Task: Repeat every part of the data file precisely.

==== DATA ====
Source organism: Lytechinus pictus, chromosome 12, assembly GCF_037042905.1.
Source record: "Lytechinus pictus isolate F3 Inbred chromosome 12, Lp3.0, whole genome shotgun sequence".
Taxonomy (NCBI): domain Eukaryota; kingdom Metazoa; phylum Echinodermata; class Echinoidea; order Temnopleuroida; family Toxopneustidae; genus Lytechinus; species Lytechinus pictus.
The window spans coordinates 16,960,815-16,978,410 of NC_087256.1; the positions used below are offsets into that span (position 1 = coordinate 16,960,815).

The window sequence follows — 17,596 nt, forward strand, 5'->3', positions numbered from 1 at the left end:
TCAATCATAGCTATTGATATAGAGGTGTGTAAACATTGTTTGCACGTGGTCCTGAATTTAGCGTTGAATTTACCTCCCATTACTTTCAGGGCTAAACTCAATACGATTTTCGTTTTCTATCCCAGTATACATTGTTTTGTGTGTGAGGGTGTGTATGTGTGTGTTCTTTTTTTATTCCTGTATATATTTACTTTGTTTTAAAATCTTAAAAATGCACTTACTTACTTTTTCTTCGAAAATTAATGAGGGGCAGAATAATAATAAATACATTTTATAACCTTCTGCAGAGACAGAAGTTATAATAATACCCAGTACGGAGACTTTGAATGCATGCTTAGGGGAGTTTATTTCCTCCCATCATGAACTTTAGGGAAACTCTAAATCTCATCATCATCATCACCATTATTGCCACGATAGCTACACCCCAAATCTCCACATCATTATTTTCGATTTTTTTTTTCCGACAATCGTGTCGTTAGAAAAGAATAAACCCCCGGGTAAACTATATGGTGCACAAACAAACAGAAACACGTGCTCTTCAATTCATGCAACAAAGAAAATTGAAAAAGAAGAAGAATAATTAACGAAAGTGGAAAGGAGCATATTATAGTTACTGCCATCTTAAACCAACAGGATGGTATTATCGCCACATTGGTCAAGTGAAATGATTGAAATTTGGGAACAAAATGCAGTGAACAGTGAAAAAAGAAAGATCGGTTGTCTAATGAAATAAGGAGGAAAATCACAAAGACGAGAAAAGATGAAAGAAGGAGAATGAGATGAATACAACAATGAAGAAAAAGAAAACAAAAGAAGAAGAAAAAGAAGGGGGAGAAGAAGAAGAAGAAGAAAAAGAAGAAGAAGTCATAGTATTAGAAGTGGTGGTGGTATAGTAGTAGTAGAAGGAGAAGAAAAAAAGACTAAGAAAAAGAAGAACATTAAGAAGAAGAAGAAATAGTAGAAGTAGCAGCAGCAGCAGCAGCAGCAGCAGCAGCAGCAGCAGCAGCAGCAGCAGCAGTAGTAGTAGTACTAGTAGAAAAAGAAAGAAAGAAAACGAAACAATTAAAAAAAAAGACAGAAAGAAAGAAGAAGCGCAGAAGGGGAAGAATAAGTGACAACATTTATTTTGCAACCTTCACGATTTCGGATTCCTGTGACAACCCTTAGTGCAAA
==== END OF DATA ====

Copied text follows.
Source organism: Lytechinus pictus, chromosome 12, assembly GCF_037042905.1.
Source record: "Lytechinus pictus isolate F3 Inbred chromosome 12, Lp3.0, whole genome shotgun sequence".
Taxonomy (NCBI): domain Eukaryota; kingdom Metazoa; phylum Echinodermata; class Echinoidea; order Temnopleuroida; family Toxopneustidae; genus Lytechinus; species Lytechinus pictus.
The window spans coordinates 16,960,815-16,978,410 of NC_087256.1; the positions used below are offsets into that span (position 1 = coordinate 16,960,815).

The window sequence follows — 17,596 nt, forward strand, 5'->3', positions numbered from 1 at the left end:
TCAATCATAGCTATTGATATAGAGGTGTGTAAACATTGTTTGCACGTGGTCCTGAATTTAGCGTTGAATTTACCTCCCATTACTTTCAGGGCTAAACTCAATACGATTTTCGTTTTCTATCCCAGTATACATTGTTTTGTGTGTGAGGGTGTGTATGTGTGTGTTCTTTTTTTATTCCTGTATATATTTACTTTGTTTTAAAATCTTAAAAATGCACTTACTTACTTTTTCTTCGAAAATTAATGAGGGGCAGAATAATAATAAATACATTTTATAACCTTCTGCAGAGACAGAAGTTATAATAATACCCAGTACGGAGACTTTGAATGCATGCTTAGGGGAGTTTATTTCCTCCCATCATGAACTTTAGGGAAACTCTAAATCTCATCATCATCATCACCATTATTGCCACGATAGCTACACCCCAAATCTCCACATCATTATTTTCGATTTTTTTTTTCCGACAATCGTGTCGTTAGAAAAGAATAAACCCCCGGGTAAACTATATGGTGCACAAACAAACAGAAACACGTGCTCTTCAATTCATGCAACAAAGAAAATTGAAAAAGAAGAAGAATAATTAACGAAAGTGGAAAGGAGCATATTATAGTTACTGCCATCTTAAACCAACAGGATGGTATTATCGCCACATTGGTCAAGTGAAATGATTGAAATTTGGGAACAAAATGCAGTGAACAGTGAAAAAAGAAAGATCGGTTGTCTAATGAAATAAGGAGGAAAATCACAAAGACGAGAAAAGATGAAAGAAGGAGAATGAGATGAATACAACAATGAAGAAAAAGAAAACAAAAGAAGAAGAAAAAGAAGGGGGAGAAGAAGAAGAAGAAGAAAAAGAAGAAGAAGTCATAGTATTAGAAGTGGTGGTGGTATAGTAGTAGTAGAAGGAGAAGAAAAAAAGACTAAGAAAAAGAAGAACATTAAGAAGAAGAAGAAATAGTAGAAGTAGCAGCAGCAGCAGCAGCAGCAGCAGCAGCAGCAGCAGCAGCAGCAGCAGCAGTAGTAGTAGTACTAGTAGAAAAAGAAAGAAAGAAAACGAAACAATTAAAAAAAAAGACAGAAAGAAAGAAGAAGCGCAGAAGGGGAAGAATAAGTGACAACATTTATTTTGCAACCTTCACGATTTCGGATTCCTGTGACAACCCTTAGTGCAAA